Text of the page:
New Mercedes Platform Opens The Door For An Invasion Of FWD Models
New FWD platform means more Mercedes models in the pipelineby Kirby Garlitos, on
Talking about auto platforms isn’t the most exciting topic in the world. It’s definitely not water cooler talk since one needs to have a certain understanding of the industry to have a grasp on the importance of platforms and the role they play in the manufacturing process of vehicles. That’s really the hidden secret of this particular component of a car. You rarely see them physically, but they’re considered the backbone of every vehicle because, quite literally, cars take shape depending on the size of a specific platform. I bring this up because Mercedes-Benz is in the news thanks to its next-generation front-wheel-drive platform, which it says can accommodate as many as eight different models.
Speaking with Car and Driver, Mercedes-Benz brand chief Ola Källenius revealed that the automaker’s new front-wheel-drive platform, tentatively called Modular Front-Wheel-Drive Architecture 2 (MFA2), will pave the way for the company to add more models to its current front-wheel drive lineup. As it stands, Mercedes’ existing FWD architecture is used by five different models, namely the A-Class hatchback, the B-Class, the CLA-Class, the CLA-Class Shooting Brake, and the GLA-Class. The new MFA2 FWD platform will not only give all five models a new architecture but, more importantly, it will be used on at least three more models. Källenius didn’t dive into the specifics on which three new models will join the five existing models that already use the current FWD platform. The more likely scenario, though, points to new variants of the aforementioned models, possibly including an A-Class sedan, an A-Class L long-wheelbase sedan, and a CLA-Class “four-door coupe” sedan.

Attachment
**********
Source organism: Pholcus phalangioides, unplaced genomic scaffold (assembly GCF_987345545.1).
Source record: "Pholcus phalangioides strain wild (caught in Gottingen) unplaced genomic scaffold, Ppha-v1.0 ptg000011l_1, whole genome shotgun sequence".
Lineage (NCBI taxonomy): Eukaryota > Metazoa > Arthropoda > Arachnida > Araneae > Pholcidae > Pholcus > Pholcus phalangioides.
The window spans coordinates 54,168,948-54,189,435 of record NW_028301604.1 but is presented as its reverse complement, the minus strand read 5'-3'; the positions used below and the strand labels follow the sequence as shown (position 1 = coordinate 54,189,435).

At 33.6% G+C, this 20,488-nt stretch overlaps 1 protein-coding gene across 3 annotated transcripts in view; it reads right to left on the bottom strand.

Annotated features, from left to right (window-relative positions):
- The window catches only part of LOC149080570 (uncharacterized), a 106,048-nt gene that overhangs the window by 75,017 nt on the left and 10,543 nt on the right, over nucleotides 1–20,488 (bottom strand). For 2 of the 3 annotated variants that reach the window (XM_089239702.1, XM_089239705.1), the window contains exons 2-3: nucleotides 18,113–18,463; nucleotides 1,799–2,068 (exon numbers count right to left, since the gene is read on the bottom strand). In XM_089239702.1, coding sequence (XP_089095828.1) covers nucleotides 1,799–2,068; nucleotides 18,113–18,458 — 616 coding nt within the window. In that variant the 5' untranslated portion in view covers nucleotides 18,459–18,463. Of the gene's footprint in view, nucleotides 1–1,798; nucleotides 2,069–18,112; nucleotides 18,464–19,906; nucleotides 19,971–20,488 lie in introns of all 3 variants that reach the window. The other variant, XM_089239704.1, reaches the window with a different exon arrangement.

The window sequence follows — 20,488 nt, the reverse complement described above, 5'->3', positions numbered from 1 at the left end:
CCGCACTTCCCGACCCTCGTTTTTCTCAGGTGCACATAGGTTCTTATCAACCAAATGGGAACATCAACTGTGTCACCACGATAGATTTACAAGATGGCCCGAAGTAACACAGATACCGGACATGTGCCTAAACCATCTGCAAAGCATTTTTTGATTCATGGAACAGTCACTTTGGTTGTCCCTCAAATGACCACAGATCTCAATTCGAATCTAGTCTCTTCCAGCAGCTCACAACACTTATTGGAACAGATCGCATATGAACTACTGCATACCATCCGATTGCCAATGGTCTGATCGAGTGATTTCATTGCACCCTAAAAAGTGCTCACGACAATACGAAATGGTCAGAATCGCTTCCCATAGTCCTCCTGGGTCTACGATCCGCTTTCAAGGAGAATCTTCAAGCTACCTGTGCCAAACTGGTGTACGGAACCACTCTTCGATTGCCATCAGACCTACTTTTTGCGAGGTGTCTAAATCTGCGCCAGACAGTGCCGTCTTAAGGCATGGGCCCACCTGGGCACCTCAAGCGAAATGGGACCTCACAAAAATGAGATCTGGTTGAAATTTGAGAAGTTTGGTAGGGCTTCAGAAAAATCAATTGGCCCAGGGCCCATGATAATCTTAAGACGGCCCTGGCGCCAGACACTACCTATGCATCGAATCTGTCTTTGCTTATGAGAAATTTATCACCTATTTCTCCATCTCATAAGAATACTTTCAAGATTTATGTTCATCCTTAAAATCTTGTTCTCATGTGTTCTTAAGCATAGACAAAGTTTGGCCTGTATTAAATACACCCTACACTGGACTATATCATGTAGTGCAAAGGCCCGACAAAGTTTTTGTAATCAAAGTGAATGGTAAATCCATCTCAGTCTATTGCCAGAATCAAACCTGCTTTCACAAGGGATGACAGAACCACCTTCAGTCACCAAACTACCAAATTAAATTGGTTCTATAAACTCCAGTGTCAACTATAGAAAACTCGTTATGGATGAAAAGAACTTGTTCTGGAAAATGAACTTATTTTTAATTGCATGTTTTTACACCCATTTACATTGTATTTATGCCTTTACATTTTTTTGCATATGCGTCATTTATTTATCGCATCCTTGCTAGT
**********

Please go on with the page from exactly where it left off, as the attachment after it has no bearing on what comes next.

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The auto industry is a complicatedly fickle business
Remember when Mercedes-Benz made news back in March 2017 because it wanted to cut down on coupe and cabriolet models? Back then, the company described them as niche cars that are slowly losing their appeal to sedans, crossovers, and SUVs, particularly in large markets like China and Asia. Well, the company’s new front-wheel drive platform does add more weight to its plans of focusing more on sedans, crossovers, and SUVs. It’s an interesting development considering that adding at least three new models into the overall lineup smacks against the purpose of streamlining those so-called niche coupes and cabriolets to free up more breathing room for the existing models.
The take away now is that the company is eliminating models to make room for new ones that it thinks are going to sell more in today’s automotive marketplace
Then again, maybe Mercedes wasn’t really planning to cut down on its models in the first place. The take away now is that the company is eliminating models to make room for new ones that it thinks are going to sell more in today’s automotive marketplace. Adding weight to this sentiment is the belief that a lot of the rumored models that are currently in the pipeline will make use of the new FWD platform. It’s not just about the three all-new models that I mentioned above. There’s also the chance that we’re going to see a GLB-Class Off-Roader arrive on the market in the coming years sporting the same MFA2 FWD platform.
The possibilities start opening up when we’re talking about a new platform, as it should. That’s a big reason why there’s a lot of optimism within Mercedes-Benz regarding the fate and status of this new platform. Once it launches and starts getting used, there are a lot of more opportunities for the automaker to reconfigure its characteristics to accommodate more models down the road.
For now, the current MFA platform will remain in use until the development of the German automaker’s new front-wheel drive platform concludes. When that change is going to happen is entirely up to how fast Merc’s engineers and designers work. Only when it’s up-and -running will we get a clearer picture of what the company plans for its new front-wheel drive architecture.
Source: Car and Driver